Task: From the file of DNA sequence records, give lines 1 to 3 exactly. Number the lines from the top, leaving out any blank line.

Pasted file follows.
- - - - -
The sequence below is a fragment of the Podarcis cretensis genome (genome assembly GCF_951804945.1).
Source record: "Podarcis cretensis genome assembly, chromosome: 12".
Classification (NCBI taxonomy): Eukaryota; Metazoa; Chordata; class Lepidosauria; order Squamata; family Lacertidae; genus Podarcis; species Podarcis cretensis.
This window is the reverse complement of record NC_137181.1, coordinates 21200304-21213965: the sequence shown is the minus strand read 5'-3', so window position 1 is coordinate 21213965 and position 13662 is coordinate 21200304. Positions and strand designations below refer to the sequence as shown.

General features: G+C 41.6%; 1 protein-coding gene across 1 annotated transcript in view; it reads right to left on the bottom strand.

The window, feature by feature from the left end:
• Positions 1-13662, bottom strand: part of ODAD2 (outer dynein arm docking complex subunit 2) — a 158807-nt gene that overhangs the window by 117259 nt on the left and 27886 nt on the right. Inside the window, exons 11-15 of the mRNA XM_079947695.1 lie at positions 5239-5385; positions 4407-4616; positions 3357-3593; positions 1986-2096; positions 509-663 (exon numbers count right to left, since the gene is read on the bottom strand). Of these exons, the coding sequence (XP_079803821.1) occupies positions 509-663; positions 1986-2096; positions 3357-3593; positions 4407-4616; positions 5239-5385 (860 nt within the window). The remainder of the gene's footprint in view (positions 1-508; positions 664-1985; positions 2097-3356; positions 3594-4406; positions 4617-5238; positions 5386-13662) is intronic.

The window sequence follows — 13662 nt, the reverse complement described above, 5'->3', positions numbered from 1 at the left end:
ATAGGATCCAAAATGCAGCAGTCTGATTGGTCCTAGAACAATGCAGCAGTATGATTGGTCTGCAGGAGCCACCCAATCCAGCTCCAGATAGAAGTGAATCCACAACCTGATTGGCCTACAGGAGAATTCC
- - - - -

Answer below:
The sequence below is a fragment of the Podarcis cretensis genome (genome assembly GCF_951804945.1).
Source record: "Podarcis cretensis genome assembly, chromosome: 12".
Classification (NCBI taxonomy): Eukaryota; Metazoa; Chordata; class Lepidosauria; order Squamata; family Lacertidae; genus Podarcis; species Podarcis cretensis.